Gentrification and Historic Preservation: This Old House vs Old House Journal
If you’ve ever subscribed to the two magazines you might notice a difference in the two. They do have a similarity in that they have a certain appreciation for older homes, classic architecture but where they differ is in that This Old House (TOH) goes more for appearance, whereas Old House Journal (OHJ) goes for authenticity. Personally, I’m a TOH kinda gal, I like old houses and such but there is no need to turn my home into a cultural artifact. TOH, the magazine and the television show, is open to new materials, materials that give the classic look of older material like wood or slate or what have you but not the maintenance or installation problems of classic materials. OHJ, promotes keeping and maintaining original objects (windows and cornices, chimneys, etc) almost demanding a museum quality of maintenance down to the mortar between the bricks. Also TOH is more forgiving allowing builders, designers and homeowners to work with the original design or theme of the home, sort of like taking a jazz standard and adding a hip hop dance beat(I’m thinking an updated Dinah Washington Is you is or is you ain’t my baby) in the back. OHJ is straight jazz, original recording, no mixing, or redubbing.
Okay now what do these magazines have to do with gentrification and historic preservation? Well working on my earlier post about the demands of historic preservation I wanted to illustrate two levels of appreciation for older homes, one that favored and demanded by the restrictions placed by historic districts and the other that comes from a general level of appreciation that also balances the needs of day to day living and personal budgets. Can you see my bias in that sentence? The restrictive rules and regulations just make living in an historic district burdensome for those with a general level of appreciation and limited funds, pushing those folks out in favor of people with the funding and desire for authenticity.
The case is worse for low/fixed income residents who lack the money for the authentic restoration demanded, making historic preservation an elitist excerise. A Sohmer and Lang (see links below) point out, preservation “still reflects a middle class ethos that obsesses over authenticity,” an authenticity that is so focused on the material minuae that it runs ramshod over the social structures and diversity that may have made place so valuable in the first place. Truxton Circle was in the late 19th and early 20th century had a mix of professionals, government civil servants, shopkeepers, tradesmen, servants and laborers and the housing reflected that diversity of social and income levels, a diversity that exists in early 21st century Truxton would be destroyed by preservation regulations.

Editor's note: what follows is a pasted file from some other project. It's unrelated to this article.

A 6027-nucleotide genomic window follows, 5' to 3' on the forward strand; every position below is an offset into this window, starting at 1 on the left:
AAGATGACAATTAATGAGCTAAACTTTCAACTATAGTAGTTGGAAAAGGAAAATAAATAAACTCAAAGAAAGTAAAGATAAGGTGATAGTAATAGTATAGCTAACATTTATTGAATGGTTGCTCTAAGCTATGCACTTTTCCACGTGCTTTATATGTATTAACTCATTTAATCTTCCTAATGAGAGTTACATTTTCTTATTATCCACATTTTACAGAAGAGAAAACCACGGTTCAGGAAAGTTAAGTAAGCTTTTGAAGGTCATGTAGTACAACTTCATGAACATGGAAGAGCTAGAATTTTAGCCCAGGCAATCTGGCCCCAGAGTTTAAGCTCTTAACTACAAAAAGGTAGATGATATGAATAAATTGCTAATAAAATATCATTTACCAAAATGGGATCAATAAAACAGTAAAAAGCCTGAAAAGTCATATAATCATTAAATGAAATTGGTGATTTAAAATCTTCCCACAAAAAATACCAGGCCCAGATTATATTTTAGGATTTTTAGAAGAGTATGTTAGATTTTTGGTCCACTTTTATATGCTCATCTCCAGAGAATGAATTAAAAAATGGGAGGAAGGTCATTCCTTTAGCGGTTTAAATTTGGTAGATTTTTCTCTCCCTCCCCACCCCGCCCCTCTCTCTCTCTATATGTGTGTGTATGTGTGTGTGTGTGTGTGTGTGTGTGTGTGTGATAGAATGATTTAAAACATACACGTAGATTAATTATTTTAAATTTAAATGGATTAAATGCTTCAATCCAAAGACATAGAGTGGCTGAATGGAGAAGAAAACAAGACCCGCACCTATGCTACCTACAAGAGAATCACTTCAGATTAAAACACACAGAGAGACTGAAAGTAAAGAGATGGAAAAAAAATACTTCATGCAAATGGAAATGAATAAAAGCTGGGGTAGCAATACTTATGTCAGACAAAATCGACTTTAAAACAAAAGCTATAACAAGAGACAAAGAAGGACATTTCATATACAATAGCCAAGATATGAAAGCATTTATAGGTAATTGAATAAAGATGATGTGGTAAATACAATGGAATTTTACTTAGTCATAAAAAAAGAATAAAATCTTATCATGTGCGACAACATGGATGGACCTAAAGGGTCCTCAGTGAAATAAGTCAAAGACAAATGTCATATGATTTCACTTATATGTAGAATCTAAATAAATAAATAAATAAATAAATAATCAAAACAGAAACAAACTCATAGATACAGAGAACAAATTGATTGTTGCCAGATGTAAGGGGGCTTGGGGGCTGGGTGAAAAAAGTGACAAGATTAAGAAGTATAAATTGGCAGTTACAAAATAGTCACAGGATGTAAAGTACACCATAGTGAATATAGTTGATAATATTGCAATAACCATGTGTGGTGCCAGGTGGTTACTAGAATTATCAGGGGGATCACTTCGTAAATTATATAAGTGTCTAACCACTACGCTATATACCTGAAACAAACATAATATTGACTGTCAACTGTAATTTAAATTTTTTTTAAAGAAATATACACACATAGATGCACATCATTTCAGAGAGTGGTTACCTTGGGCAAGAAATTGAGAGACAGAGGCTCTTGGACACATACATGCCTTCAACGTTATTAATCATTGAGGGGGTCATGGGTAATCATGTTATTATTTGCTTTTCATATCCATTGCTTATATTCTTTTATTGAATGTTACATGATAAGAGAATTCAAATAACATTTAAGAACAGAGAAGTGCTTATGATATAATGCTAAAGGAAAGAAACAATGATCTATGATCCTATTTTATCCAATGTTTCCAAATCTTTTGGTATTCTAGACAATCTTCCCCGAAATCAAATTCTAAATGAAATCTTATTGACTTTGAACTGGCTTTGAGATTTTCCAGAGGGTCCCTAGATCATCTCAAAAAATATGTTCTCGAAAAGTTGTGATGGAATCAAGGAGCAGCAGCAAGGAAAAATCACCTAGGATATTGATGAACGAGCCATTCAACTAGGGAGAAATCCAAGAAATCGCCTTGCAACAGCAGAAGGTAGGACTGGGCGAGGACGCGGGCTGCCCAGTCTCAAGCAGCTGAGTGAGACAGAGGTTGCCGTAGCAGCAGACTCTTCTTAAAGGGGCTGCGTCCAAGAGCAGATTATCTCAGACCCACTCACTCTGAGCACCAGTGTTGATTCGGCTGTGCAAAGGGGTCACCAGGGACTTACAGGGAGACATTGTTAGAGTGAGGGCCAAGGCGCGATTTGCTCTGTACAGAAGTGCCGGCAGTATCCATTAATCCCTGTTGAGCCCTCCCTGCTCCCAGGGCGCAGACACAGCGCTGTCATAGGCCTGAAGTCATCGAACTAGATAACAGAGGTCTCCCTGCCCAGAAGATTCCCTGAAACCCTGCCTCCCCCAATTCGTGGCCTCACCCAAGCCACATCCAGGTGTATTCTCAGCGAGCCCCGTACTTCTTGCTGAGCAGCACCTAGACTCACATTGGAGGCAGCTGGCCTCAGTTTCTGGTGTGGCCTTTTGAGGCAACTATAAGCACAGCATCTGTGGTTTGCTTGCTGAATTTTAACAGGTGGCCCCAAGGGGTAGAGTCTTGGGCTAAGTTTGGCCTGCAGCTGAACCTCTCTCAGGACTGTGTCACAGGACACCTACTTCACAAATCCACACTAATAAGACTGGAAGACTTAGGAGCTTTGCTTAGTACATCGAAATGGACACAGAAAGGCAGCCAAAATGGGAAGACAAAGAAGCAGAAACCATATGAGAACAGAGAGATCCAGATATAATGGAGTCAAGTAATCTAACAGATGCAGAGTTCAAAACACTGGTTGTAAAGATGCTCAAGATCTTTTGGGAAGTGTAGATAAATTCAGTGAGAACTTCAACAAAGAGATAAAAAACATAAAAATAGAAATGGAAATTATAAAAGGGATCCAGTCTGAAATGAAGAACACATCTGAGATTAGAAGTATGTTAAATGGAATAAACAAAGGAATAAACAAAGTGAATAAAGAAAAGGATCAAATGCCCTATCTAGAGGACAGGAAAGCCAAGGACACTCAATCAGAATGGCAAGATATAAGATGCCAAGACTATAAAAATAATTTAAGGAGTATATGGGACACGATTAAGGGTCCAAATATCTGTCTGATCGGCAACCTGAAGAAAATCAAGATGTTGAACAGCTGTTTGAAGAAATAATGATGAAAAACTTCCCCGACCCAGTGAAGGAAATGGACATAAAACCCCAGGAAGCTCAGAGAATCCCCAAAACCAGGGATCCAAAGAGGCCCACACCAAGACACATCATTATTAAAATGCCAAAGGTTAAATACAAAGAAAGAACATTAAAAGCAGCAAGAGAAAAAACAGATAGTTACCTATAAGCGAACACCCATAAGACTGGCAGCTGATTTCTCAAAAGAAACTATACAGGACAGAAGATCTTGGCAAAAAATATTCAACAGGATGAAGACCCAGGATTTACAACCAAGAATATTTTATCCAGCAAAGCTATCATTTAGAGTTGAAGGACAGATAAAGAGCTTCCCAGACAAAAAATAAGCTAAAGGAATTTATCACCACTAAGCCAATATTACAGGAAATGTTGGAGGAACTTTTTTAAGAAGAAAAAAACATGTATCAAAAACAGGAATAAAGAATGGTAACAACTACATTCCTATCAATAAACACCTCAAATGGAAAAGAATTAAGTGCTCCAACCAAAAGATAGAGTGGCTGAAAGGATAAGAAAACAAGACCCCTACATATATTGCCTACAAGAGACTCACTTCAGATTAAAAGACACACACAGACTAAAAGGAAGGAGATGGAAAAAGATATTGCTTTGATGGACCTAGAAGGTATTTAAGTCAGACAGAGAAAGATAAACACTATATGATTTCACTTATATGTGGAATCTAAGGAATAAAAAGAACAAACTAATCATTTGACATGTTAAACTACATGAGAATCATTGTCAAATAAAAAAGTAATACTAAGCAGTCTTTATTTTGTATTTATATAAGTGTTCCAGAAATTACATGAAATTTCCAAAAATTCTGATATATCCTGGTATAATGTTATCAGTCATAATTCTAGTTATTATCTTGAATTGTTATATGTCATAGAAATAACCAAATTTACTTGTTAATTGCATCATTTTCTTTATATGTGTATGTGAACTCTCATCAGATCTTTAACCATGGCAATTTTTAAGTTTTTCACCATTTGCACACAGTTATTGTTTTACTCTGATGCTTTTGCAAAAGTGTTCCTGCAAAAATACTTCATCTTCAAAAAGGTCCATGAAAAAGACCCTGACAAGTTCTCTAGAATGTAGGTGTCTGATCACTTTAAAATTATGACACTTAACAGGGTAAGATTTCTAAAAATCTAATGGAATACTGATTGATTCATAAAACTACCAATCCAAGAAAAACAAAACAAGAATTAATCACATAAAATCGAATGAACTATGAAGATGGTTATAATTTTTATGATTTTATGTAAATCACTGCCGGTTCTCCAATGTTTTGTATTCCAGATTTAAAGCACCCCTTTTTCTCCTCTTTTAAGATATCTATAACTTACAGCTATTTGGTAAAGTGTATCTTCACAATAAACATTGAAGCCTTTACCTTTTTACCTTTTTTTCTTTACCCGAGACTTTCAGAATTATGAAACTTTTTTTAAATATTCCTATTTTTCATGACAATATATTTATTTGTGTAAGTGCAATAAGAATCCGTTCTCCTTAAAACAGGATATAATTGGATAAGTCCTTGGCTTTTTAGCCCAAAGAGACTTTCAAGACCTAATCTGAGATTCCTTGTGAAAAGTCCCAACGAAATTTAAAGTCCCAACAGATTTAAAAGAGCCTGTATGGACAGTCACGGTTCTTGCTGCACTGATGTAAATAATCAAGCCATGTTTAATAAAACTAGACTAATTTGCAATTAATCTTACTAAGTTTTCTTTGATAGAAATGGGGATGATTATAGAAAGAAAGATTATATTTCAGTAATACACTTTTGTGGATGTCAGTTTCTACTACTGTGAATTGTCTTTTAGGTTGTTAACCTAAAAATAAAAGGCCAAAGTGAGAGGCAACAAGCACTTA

In this I wonder what kind of history is being preserved? Surely not any social history as historic preservation is clearly at odds with affordable homeownership. History is complex. Real history is not the disneyfied version that is usually prepackaged for tourist groups for a manufactured experience. It’s got oppression, injustice, bigotry, guilt, ugliness, inhumane poverty and many of the same problems of human vice that currently exists today in 2005. It ain’t all beautiful. But it’s the pretty shiny bits that get pulled out or a redeeming ending is slapped on so that it can be marketed to the general public turning history into a lie of omission, a skewed version. I’m sure in my old age I’ll see theme parks where kids can have their picture taken with a Crip, Blood, or MS-13 gang member, made toothless like our current view of pirates and 1940s gangsters. Is that the kind of history that is being preserved in historic districts, the clean up, super edited, the materially authenic but spirtually empty kind? The Monticello without the slaves?
Lack of room for economic diversity, and a narrow museum biased interpretation of history are just a few reasons why I hold some hostility towards some aspects of historic preservation in residental settings. Another reason? It just pisses off my inner Libertarian. I can tolerate some government regulations and restrictions but I’m not looking to add more top down restrictions to my life. I moved to this house because I wanted to avoid condos and co-ops because of their boards, and planned communities (well they are too far out but..) for their HOA restrictions, and any other body that squashes individuality. I did look at one house that I believed was in an historic district but it’s being in an historic district was one of serval reasons I didn’t want to buy it. The house in Truxton appealed to me because it was an affordable older home but with no restrictive historic district rules. I got a TOH kinda love for older homes, not a OHJ kind of love. I take issue with having the kind of windows, fencing, security bars, doors, tree box, light fixtures, steps, what I can put on those steps and roofing materials dictated to me on a basis other than standard building codes and being denied suitable building materials because they don’t fit museum-centric standards.
Okay this is getting long so I’ll do part 2, section b, later and go on about maintenance and question aspects of the benifits of taking on the historic district burden.
Beyond This Old House: Historic Preservation in Comunity Development by Rebecca Sohmer and Robert E. Lang
Models for Neighborhood Revitalization in Historic Districts by, Michael Sacks,Trinity College, Hartford, CT